Now if we are free in Christ, what good purpose does it serve to extrapolate negativity? None. If we are free in Christ, we are free to be kind and positive to both the kind and the grumpy, of any race or culture. The determinative factor in any encounter is not the other person, but God and God’s work in our lives. God is subject. If we let God think, work and speak through us, what would happen next? The focus is entirely different regardless of whether we are culturally in or out. Why? Because if it wasn’t for the love of God in Christ, we would all be out. Yet because of the grace of God, we are all in. And despite what the world of the flesh may say, culture has no power before the Spirit of God that is within us. This is too beautiful a vision to let go of, no matter how hard the struggle. We may even get hurt along the way, but we are not letting go, not until we are blessed. We wrestle to be blessed. God ought to bless us with a racist free mind and world, and we are not going to let him go until we get it. Emmett Till was brutally murdered by racists in the South. His father said, life is short, “I don’t have a minute to hate.” This didn’t mean he didn’t want justice or that forgiveness was quick or easy coming. It just means that it is up to us to live the way we hope we all can live.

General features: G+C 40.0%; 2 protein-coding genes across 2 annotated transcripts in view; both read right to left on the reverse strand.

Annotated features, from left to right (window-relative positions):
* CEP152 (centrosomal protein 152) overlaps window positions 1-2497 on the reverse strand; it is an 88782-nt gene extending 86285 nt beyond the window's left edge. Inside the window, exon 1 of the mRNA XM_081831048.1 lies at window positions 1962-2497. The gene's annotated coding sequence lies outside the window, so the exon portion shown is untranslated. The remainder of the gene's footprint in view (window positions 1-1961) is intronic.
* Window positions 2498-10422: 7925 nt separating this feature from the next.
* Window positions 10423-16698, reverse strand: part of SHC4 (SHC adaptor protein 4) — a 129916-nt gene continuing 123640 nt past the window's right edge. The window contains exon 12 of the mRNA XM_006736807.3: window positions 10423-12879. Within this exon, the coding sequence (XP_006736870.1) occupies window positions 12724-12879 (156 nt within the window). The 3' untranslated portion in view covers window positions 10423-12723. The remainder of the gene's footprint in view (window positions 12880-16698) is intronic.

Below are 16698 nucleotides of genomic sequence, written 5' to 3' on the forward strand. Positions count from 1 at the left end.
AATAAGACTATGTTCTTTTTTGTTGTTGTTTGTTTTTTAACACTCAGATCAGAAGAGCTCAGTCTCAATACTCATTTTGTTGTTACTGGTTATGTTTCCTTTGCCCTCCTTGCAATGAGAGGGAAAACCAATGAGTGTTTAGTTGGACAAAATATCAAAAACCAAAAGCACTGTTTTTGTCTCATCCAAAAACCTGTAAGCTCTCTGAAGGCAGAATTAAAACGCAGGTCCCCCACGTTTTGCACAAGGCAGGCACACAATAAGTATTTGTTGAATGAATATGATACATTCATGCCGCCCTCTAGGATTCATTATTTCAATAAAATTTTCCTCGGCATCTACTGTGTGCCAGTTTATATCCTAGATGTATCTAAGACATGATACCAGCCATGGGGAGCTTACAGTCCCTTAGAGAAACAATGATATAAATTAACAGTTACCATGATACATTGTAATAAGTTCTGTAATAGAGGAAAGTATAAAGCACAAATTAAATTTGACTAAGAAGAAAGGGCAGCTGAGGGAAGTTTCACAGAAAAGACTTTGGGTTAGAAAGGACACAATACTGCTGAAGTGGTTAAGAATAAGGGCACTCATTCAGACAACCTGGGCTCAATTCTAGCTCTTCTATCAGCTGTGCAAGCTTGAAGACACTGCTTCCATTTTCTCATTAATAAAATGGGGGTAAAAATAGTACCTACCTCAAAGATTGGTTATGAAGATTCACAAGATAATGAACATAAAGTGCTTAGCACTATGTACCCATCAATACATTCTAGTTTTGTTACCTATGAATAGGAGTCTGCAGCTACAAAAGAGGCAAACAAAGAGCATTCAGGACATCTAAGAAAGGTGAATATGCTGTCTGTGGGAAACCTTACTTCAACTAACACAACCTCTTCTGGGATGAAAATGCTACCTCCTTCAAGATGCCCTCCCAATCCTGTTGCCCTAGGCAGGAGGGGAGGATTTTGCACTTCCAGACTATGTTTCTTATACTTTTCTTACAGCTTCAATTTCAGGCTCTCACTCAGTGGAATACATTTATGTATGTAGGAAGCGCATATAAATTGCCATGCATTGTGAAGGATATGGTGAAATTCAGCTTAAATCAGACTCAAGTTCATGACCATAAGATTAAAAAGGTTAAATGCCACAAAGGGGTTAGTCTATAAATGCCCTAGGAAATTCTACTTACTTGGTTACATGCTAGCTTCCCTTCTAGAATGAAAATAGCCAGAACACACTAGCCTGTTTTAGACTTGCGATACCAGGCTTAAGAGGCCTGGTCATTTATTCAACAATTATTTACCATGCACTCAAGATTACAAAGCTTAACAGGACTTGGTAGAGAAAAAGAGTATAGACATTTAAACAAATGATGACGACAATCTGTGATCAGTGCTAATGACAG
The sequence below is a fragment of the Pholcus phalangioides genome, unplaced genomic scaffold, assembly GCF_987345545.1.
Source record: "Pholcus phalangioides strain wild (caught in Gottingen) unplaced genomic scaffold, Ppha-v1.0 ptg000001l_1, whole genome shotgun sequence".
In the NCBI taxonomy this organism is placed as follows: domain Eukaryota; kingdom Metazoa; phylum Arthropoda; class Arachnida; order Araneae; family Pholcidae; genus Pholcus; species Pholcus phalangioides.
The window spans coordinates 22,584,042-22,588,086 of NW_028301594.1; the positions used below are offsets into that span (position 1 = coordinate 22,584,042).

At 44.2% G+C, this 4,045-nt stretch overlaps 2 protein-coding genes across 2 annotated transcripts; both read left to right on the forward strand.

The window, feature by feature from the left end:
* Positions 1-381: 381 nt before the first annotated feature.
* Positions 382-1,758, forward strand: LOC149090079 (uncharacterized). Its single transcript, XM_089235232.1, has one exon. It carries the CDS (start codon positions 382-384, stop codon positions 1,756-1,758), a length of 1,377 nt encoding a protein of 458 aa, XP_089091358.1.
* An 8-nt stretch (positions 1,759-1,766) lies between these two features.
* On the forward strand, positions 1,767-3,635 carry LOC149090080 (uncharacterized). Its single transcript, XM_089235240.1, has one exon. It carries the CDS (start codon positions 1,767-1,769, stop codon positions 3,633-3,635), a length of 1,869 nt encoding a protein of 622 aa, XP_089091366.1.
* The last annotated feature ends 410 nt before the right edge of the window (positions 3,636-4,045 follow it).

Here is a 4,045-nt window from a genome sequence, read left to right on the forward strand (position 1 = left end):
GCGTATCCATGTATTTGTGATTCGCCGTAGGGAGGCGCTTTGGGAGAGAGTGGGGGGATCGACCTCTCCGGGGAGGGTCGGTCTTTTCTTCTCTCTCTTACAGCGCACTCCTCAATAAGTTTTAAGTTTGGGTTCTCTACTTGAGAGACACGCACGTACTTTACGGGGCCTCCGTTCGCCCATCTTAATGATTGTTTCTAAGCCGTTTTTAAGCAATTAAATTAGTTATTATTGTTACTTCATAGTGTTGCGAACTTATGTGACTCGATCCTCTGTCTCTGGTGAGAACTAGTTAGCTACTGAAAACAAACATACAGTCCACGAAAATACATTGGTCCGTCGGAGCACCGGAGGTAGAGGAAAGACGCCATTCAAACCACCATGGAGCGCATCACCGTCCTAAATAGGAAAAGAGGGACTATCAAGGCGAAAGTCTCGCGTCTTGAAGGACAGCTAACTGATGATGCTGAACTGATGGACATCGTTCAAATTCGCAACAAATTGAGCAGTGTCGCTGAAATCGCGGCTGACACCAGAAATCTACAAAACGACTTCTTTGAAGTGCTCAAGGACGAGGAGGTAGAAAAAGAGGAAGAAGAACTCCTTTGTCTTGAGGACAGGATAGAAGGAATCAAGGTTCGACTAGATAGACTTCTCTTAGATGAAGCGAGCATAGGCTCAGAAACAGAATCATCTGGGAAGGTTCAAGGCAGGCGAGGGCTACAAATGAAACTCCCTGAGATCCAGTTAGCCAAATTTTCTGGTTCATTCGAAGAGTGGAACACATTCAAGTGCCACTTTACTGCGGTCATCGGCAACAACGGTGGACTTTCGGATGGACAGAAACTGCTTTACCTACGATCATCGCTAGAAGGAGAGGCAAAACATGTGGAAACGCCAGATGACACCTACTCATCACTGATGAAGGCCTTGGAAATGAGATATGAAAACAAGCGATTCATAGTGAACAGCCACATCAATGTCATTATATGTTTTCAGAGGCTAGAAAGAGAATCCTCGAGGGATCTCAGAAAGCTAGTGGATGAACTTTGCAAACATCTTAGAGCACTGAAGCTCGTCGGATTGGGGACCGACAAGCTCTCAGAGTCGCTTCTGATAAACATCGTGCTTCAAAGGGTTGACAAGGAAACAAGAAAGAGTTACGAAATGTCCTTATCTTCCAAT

There was a baker who didn’t want to make a cake for a gay wedding, because, she said, it was against her religious beliefs. We assume she assumed she was Christian. The best response I saw on Facebook was someone who asked, “Well what would Jesus do if he was a baker? Jesus said, if someone asks you to walk one mile, walk two. So I suspect if a gay couple asked Jesus to bake a cake for their wedding, he would bake them two.” Some have a religion of fear and scarcity. Blessing has to be horded. Jesus has a religion of love and abundance. Here at St. Johns we have a two-cake religion, a two-cake Jesus.

Racism is only one of many, many ways in which we categorize people in or out, as deserving or undeserving of our love and blessing. Even families have their own culture of ins and outs. Nobody has a monopoly on sin, suffering or misunderstanding. But more importantly, nobody has a monopoly on joy and thanksgiving. And here is where one of those doctrines we may struggle with intellectually makes all the sense in the world when it comes to living a life of joy and hope: God is sovereign and infinite: The love of God is not locked up in a bank vault. She is not issuing love like it is the last canteen on a desert march. Love is something that grows as we give it away. The more we give, the more we have to give. This doesn’t mean that we have no physical limits, that we need no humility in the ordering of our lives.

On the contrary, we can even love ourselves in our limitations, knowing that we are not in charge of the love. God has the whole world in his hands. We are not God, but we get to ride in the wake of God’s love. We can live out this blessing with joy. We can celebrate, even along the way.

 

[17] Now the Lord is the Spirit, and where the Spirit of the Lord is, there is freedom.
[18] And we all, with unveiled face, beholding the glory of the Lord, are being changed into his likeness from one degree of glory to another; for this comes from the Lord who is the Spirit.